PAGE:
“When God writes history, he writes a novel.”
I had no idea what my Old Testament professor meant when he first said this. It seemed bordering on the heretical to think of God as a fiction writer, especially while we were studying the Bible.
But he was provoking us to recognize how Scripture is different from all other forms of writing. Novelists have complete control over their subject matter. In good fiction writing, all the details, characters, and events are woven together to construct a coherent and satisfying story. Events early on foreshadow what is to come. The reader is able to know the central characters well and see the significance of their choices.
Good history writing, however, is never so tidy. Biographers always lack important details about their subjects and are left to speculate about motives. Historians try to marshal arguments for how some events led to others, but there are always loose ends, awkward details, that refuse to fit in a neat package.
And that’s how the Bible feels when we first read it. We find all sorts of strange and confusing historical details, and it’s hard to see how they all fit together. It feels messy.
But unlike every other historian, the Author of Scripture is also the Author of history; he has absolute control over the story he’s writing. Like a novelist, he is able to make the events fit together in a completely coherent fashion. He foreshadows with types and symbols of what is to come. Every plotline and every character move towards one, climactic event, and every conflict is ultimately resolved.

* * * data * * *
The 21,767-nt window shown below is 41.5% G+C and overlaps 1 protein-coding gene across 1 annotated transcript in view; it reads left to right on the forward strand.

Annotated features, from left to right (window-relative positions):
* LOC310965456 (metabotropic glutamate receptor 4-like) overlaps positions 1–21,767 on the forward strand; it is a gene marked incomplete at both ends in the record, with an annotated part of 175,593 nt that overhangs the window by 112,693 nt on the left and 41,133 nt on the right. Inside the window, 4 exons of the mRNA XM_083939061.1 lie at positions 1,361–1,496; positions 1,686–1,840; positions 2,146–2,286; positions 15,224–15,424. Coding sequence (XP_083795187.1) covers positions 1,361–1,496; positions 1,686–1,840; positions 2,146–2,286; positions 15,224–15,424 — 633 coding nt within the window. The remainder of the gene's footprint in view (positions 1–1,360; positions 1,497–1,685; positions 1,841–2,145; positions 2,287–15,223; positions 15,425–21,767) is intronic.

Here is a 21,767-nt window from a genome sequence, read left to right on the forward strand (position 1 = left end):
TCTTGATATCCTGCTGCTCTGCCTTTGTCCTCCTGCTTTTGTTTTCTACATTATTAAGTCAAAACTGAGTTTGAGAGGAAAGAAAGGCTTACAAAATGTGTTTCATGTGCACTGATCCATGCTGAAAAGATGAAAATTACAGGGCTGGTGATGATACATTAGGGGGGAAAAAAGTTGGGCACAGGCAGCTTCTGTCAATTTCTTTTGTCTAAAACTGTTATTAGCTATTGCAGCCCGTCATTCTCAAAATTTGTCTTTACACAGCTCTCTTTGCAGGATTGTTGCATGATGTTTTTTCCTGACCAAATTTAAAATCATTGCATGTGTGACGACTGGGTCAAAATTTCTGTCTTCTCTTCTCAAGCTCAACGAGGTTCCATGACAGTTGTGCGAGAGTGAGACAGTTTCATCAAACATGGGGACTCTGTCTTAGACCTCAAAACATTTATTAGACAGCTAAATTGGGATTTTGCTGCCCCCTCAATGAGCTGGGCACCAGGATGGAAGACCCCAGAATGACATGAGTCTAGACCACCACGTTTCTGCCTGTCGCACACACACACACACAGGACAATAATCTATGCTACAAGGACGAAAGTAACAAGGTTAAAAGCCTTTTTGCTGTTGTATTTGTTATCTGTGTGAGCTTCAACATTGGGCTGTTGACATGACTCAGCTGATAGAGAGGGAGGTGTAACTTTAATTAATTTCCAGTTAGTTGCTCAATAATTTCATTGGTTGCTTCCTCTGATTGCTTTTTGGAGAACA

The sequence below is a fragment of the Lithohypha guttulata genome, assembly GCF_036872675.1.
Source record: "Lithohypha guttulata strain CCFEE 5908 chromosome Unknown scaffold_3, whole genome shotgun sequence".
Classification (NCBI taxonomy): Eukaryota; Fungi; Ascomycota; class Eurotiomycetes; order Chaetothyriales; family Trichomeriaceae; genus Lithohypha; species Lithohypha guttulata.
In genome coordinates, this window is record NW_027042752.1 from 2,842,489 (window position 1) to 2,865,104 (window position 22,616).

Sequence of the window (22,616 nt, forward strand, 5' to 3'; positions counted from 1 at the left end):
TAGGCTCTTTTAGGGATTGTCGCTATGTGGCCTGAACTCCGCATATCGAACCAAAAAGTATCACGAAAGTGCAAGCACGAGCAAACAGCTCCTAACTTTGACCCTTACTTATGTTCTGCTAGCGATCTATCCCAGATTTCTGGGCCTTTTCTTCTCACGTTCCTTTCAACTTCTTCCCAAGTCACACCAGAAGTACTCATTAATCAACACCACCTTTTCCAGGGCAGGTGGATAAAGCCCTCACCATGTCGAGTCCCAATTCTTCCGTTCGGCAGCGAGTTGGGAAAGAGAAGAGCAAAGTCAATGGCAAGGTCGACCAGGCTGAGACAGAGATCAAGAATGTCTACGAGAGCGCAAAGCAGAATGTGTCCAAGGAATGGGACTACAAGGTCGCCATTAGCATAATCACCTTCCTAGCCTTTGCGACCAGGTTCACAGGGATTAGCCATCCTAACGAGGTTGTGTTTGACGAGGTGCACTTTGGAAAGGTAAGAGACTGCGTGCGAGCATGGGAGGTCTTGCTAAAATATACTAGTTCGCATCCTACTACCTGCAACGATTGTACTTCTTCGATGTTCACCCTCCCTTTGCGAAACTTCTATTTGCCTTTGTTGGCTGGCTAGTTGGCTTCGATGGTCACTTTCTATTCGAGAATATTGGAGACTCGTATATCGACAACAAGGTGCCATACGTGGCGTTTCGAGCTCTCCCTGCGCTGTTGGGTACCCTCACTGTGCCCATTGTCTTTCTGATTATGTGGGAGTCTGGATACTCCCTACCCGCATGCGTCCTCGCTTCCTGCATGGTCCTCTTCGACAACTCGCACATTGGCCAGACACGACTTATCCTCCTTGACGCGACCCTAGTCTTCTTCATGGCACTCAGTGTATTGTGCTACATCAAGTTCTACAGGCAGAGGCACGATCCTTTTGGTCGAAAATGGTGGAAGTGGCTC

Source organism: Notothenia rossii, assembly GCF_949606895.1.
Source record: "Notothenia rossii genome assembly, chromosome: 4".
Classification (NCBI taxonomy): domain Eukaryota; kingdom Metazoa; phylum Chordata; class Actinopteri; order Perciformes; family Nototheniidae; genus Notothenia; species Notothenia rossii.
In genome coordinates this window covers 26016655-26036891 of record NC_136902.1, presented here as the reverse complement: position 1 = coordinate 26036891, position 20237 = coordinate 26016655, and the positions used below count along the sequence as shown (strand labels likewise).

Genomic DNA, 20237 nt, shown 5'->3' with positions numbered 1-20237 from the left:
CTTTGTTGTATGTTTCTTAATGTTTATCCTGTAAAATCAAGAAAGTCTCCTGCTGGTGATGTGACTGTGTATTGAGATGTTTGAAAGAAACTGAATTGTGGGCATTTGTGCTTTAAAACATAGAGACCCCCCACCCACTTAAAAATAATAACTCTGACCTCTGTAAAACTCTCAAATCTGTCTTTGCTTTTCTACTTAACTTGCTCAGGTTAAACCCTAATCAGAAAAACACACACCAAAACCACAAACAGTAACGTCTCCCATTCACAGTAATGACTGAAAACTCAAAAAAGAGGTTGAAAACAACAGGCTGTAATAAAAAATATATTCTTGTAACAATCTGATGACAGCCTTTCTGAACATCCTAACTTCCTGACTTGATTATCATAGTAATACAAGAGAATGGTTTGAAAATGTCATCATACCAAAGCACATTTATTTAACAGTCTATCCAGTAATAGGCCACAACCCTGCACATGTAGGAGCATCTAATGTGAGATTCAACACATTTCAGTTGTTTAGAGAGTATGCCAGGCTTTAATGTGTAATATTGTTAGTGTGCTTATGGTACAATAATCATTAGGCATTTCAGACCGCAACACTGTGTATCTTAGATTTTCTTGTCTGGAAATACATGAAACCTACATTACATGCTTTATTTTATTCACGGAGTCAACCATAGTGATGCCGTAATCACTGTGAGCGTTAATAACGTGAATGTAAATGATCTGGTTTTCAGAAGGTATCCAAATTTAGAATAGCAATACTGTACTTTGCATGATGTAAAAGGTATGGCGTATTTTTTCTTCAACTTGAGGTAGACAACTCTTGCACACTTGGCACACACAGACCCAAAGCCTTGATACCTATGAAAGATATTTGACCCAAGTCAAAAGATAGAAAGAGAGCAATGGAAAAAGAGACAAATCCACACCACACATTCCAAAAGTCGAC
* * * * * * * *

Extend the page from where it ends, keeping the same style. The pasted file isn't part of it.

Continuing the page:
Which means that though the Bible is completely true in all that it says, we should read it with the same tools we use to read good fiction, expecting to find in it the unity and progression and beauty that we find in every well-told story. Because when God writes history, he writes a novel.
This Sunday we begin a series meant to help us see the beautiful storyline that runs throughout all of Scripture. It’s a story about God and how he is redeeming all things, and my hope is that we get caught up in it--that as are able to see this story, to delight in it, and, above all, to be changed as we come to understand more deeply how we ourselves are part of this story of redemption.
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